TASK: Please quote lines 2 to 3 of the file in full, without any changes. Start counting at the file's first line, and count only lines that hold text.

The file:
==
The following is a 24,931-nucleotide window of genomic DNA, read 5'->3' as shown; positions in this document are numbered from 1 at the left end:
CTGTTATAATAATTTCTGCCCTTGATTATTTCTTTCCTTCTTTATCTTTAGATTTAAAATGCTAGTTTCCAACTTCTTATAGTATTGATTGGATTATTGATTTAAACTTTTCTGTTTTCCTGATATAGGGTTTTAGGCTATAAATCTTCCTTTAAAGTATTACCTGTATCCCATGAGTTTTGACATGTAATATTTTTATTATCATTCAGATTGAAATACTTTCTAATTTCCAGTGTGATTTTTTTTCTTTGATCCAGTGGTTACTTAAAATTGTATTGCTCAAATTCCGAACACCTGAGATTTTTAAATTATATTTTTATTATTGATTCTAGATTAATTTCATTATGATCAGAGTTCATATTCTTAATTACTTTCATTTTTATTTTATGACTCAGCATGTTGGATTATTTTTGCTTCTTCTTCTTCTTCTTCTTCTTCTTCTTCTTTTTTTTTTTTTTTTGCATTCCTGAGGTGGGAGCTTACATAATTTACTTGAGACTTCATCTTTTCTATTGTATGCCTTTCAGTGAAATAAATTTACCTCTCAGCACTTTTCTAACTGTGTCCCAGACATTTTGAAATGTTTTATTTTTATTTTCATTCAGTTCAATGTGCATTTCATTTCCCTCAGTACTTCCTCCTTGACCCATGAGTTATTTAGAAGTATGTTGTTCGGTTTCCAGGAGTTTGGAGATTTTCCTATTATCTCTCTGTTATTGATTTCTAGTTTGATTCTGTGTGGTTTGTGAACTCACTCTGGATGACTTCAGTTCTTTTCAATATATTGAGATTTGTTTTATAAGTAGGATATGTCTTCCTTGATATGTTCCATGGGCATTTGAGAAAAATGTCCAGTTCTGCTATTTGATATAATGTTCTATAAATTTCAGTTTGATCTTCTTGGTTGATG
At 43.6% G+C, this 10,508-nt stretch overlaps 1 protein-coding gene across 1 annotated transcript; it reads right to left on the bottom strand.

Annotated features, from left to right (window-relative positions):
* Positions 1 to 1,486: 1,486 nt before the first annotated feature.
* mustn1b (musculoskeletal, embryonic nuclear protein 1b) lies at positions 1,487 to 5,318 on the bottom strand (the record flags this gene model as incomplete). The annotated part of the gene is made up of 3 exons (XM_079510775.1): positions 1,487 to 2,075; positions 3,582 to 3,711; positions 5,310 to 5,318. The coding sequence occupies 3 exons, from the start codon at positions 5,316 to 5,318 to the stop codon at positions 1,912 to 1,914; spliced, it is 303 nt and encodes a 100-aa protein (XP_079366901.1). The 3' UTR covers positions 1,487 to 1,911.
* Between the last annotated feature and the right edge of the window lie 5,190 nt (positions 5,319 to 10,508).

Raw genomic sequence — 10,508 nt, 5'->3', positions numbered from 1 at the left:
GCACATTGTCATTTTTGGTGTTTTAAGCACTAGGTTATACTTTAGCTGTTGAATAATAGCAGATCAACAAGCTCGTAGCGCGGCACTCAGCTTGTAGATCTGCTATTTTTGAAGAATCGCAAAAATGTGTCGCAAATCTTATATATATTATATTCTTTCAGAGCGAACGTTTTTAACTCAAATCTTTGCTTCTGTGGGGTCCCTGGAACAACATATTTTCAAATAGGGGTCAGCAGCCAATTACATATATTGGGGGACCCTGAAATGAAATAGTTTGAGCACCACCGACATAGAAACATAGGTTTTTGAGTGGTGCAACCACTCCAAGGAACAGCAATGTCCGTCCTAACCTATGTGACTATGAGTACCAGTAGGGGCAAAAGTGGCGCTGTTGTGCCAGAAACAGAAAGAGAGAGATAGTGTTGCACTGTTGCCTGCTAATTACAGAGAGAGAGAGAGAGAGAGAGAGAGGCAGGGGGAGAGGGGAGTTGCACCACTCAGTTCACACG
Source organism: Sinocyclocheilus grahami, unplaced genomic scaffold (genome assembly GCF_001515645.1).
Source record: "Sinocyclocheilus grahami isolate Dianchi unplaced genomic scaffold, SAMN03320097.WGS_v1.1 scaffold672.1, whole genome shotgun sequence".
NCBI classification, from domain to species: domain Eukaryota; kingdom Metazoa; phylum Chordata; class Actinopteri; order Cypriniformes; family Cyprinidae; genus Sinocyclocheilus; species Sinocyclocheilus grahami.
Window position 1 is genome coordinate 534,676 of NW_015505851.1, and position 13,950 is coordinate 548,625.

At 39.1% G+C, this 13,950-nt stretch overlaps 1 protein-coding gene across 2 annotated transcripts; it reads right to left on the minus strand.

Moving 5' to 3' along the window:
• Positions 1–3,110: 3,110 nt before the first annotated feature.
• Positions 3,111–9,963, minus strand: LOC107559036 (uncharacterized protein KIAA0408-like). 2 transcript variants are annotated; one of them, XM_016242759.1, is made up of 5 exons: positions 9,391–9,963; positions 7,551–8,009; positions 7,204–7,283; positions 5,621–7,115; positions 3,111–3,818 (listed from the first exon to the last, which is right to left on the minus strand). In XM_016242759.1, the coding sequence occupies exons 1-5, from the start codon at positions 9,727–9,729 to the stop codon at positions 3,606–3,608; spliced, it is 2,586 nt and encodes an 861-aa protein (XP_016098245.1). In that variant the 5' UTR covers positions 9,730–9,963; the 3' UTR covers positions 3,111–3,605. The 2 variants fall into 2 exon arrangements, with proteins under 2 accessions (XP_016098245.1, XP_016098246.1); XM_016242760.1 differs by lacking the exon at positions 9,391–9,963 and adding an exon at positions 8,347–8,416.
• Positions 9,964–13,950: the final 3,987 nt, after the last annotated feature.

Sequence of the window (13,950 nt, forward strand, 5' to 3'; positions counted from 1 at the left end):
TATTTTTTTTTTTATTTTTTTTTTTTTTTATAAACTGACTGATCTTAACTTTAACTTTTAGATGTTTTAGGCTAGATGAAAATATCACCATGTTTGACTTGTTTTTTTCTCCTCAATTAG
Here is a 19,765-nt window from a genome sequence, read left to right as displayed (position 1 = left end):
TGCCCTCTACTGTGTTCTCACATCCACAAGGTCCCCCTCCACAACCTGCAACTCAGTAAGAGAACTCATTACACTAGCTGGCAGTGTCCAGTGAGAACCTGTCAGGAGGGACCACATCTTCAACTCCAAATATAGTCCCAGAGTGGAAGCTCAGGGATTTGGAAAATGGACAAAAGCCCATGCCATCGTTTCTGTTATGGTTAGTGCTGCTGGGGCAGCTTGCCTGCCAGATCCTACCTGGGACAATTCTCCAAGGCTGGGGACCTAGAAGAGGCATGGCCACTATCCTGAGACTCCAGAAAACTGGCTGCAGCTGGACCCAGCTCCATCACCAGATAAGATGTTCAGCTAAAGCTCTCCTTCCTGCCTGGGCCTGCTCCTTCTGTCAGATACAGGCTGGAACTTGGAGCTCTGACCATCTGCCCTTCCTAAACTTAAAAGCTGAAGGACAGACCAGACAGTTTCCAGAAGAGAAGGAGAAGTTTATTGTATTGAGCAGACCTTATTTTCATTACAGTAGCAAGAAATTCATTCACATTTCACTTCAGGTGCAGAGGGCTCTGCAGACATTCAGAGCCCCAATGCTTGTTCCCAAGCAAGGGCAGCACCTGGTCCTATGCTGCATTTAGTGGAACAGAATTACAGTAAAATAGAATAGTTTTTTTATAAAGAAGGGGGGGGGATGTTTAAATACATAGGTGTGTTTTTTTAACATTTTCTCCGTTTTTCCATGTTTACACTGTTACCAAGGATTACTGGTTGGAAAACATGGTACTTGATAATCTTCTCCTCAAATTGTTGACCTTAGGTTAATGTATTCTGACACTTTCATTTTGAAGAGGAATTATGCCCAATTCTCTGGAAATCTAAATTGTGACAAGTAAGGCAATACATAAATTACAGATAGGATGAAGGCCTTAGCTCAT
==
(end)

CTGTTATAATAATTTCTGCCCTTGATTATTTCTTTCCTTCTTTATCTTTAGATTTAAAATGCTAGTTTCCAACTTCTTATAGTATTGATTGGATTATTGATTTAAACTTTTCTGTTTTCCTGATATAGGGTTTTAGGCTATAAATCTTCCTTTAAAGTATTACCTGTATCCCATGAGTTTTGACATGTAATATTTTTATTATCATTCAGATTGAAATACTTTCTAATTTCCAGTGTGATTTTTTTTCTTTGATCCAGTGGTTACTTAAAATTGTATTGCTCAAATTCCGAACACCTGAGATTTTTAAATTATATTTTTATTATTGATTCTAGATTAATTTCATTATGATCAGAGTTCATATTCTTAATTACTTTCATTTTTATTTTATGACTCAGCATGTTGGATTATTTTTGCTTCTTCTTCTTCTTCTTCTTCTTCTTCTTCTTTTTTTTTTTTTTTTGCATTCCTGAGGTGGGAGCTTACATAATTTACTTGAGACTTCATCTTTTCTATTGTATGCCTTTCAGTGAAATAAATTTACCTCTCAGCACTTTTCTAACTGTGTCCCAGACATTTTGAAATGTTTTATTTTTATTTTCATTCAGTTCAATGTGCATTTCATTTCCCTCAGTACTTCCTCCTTGACCCATGAGTTATTTAGAAGTATGTTGTTCGGTTTCCAGGAGTTTGGAGATTTTCCTATTATCTCTCTGTTATTGATTTCTAGTTTGATTCTGTGTGGTTTGTGAACTCACTCTGGATGACTTCAGTTCTTTTCAATATATTGAGATTTGTTTTATAAGTAGGATATGTCTTCCTTGATATGTTCCATGGGCATTTGAGAAAAATGTCCAGTTCTGCTATTTGATATAATGTTCTATAAATTTCAGTTTGATCTTCTTGGTTGATG
At 43.6% G+C, this 10,508-nt stretch overlaps 1 protein-coding gene across 1 annotated transcript; it reads right to left on the bottom strand.